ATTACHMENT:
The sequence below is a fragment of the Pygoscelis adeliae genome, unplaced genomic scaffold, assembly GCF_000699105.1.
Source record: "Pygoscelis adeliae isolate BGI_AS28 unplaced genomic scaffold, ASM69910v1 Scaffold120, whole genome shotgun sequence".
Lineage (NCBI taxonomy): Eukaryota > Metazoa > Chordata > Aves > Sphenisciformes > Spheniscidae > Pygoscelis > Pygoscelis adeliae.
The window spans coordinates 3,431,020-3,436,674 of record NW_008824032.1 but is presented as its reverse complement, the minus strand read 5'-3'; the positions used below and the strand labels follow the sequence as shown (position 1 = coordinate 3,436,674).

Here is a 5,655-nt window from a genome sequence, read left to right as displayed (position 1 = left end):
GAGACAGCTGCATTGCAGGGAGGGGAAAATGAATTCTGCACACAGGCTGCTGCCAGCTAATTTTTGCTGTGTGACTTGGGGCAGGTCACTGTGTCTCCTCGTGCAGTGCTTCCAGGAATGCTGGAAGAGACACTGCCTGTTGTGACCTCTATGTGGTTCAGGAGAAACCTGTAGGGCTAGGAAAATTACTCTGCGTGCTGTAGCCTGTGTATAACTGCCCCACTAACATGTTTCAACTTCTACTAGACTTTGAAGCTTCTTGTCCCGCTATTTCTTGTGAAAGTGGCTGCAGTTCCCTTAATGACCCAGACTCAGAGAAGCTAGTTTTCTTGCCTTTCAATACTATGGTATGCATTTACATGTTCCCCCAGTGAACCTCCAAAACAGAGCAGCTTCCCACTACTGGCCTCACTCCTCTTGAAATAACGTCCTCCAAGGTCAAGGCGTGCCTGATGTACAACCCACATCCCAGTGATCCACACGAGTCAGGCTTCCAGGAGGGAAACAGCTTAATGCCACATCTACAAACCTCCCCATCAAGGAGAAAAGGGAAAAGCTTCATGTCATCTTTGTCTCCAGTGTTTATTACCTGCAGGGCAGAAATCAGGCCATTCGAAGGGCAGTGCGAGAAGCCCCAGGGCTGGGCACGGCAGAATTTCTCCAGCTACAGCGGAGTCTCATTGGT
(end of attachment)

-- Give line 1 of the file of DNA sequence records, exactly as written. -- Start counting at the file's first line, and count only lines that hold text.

The sequence below is a fragment of the Pygoscelis adeliae genome, unplaced genomic scaffold, assembly GCF_000699105.1.